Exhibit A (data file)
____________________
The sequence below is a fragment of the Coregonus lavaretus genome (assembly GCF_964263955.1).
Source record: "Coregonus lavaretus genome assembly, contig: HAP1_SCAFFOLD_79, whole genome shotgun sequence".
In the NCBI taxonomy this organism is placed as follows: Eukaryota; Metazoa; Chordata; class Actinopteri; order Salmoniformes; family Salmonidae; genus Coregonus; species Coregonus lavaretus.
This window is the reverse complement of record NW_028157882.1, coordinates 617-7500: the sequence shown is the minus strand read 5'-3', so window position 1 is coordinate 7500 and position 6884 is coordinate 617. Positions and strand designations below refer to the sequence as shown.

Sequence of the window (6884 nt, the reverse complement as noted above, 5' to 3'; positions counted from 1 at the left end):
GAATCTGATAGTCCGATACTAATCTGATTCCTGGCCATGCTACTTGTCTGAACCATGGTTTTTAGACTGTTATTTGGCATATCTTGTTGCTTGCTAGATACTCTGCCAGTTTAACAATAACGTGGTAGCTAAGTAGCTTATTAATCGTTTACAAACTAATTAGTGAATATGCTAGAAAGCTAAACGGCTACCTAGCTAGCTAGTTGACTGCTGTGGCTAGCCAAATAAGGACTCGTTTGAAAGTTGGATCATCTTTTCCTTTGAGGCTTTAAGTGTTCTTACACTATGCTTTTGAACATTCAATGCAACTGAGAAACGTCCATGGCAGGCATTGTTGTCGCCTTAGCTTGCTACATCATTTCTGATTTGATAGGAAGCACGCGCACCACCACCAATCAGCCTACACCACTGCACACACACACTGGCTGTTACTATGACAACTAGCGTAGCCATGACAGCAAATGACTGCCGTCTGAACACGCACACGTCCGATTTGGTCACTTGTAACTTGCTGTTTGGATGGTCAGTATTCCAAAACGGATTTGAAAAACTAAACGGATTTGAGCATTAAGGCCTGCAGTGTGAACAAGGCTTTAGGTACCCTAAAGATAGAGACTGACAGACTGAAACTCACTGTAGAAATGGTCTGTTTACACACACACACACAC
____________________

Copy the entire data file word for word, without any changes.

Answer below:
The sequence below is a fragment of the Coregonus lavaretus genome (assembly GCF_964263955.1).
Source record: "Coregonus lavaretus genome assembly, contig: HAP1_SCAFFOLD_79, whole genome shotgun sequence".
In the NCBI taxonomy this organism is placed as follows: Eukaryota; Metazoa; Chordata; class Actinopteri; order Salmoniformes; family Salmonidae; genus Coregonus; species Coregonus lavaretus.
This window is the reverse complement of record NW_028157882.1, coordinates 617-7500: the sequence shown is the minus strand read 5'-3', so window position 1 is coordinate 7500 and position 6884 is coordinate 617. Positions and strand designations below refer to the sequence as shown.

Sequence of the window (6884 nt, the reverse complement as noted above, 5' to 3'; positions counted from 1 at the left end):
GAATCTGATAGTCCGATACTAATCTGATTCCTGGCCATGCTACTTGTCTGAACCATGGTTTTTAGACTGTTATTTGGCATATCTTGTTGCTTGCTAGATACTCTGCCAGTTTAACAATAACGTGGTAGCTAAGTAGCTTATTAATCGTTTACAAACTAATTAGTGAATATGCTAGAAAGCTAAACGGCTACCTAGCTAGCTAGTTGACTGCTGTGGCTAGCCAAATAAGGACTCGTTTGAAAGTTGGATCATCTTTTCCTTTGAGGCTTTAAGTGTTCTTACACTATGCTTTTGAACATTCAATGCAACTGAGAAACGTCCATGGCAGGCATTGTTGTCGCCTTAGCTTGCTACATCATTTCTGATTTGATAGGAAGCACGCGCACCACCACCAATCAGCCTACACCACTGCACACACACACTGGCTGTTACTATGACAACTAGCGTAGCCATGACAGCAAATGACTGCCGTCTGAACACGCACACGTCCGATTTGGTCACTTGTAACTTGCTGTTTGGATGGTCAGTATTCCAAAACGGATTTGAAAAACTAAACGGATTTGAGCATTAAGGCCTGCAGTGTGAACAAGGCTTTAGGTACCCTAAAGATAGAGACTGACAGACTGAAACTCACTGTAGAAATGGTCTGTTTACACACACACACACAC